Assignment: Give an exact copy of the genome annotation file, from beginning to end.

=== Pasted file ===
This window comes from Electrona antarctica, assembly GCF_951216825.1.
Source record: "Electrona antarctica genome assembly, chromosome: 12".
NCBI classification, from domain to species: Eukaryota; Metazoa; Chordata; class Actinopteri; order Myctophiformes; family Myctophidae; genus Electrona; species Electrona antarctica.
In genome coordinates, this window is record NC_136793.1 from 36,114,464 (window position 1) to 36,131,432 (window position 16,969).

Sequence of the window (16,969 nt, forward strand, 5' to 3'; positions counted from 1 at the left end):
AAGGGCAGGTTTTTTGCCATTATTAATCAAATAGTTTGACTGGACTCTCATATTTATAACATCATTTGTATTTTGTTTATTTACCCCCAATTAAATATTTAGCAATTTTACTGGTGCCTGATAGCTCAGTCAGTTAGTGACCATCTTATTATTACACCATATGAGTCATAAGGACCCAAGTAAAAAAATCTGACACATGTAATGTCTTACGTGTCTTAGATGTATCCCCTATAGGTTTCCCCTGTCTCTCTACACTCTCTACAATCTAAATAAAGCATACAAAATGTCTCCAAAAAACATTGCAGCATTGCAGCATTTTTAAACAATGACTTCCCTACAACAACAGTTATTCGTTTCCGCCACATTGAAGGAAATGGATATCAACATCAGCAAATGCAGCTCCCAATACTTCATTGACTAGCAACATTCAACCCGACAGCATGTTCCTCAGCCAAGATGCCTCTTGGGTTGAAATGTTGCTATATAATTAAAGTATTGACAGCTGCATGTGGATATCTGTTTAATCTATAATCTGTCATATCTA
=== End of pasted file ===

This window comes from Electrona antarctica, assembly GCF_951216825.1.
Source record: "Electrona antarctica genome assembly, chromosome: 12".
NCBI classification, from domain to species: Eukaryota; Metazoa; Chordata; class Actinopteri; order Myctophiformes; family Myctophidae; genus Electrona; species Electrona antarctica.
In genome coordinates, this window is record NC_136793.1 from 36,114,464 (window position 1) to 36,131,432 (window position 16,969).

Sequence of the window (16,969 nt, forward strand, 5' to 3'; positions counted from 1 at the left end):
AAGGGCAGGTTTTTTGCCATTATTAATCAAATAGTTTGACTGGACTCTCATATTTATAACATCATTTGTATTTTGTTTATTTACCCCCAATTAAATATTTAGCAATTTTACTGGTGCCTGATAGCTCAGTCAGTTAGTGACCATCTTATTATTACACCATATGAGTCATAAGGACCCAAGTAAAAAAATCTGACACATGTAATGTCTTACGTGTCTTAGATGTATCCCCTATAGGTTTCCCCTGTCTCTCTACACTCTCTACAATCTAAATAAAGCATACAAAATGTCTCCAAAAAACATTGCAGCATTGCAGCATTTTTAAACAATGACTTCCCTACAACAACAGTTATTCGTTTCCGCCACATTGAAGGAAATGGATATCAACATCAGCAAATGCAGCTCCCAATACTTCATTGACTAGCAACATTCAACCCGACAGCATGTTCCTCAGCCAAGATGCCTCTTGGGTTGAAATGTTGCTATATAATTAAAGTATTGACAGCTGCATGTGGATATCTGTTTAATCTATAATCTGTCATATCTA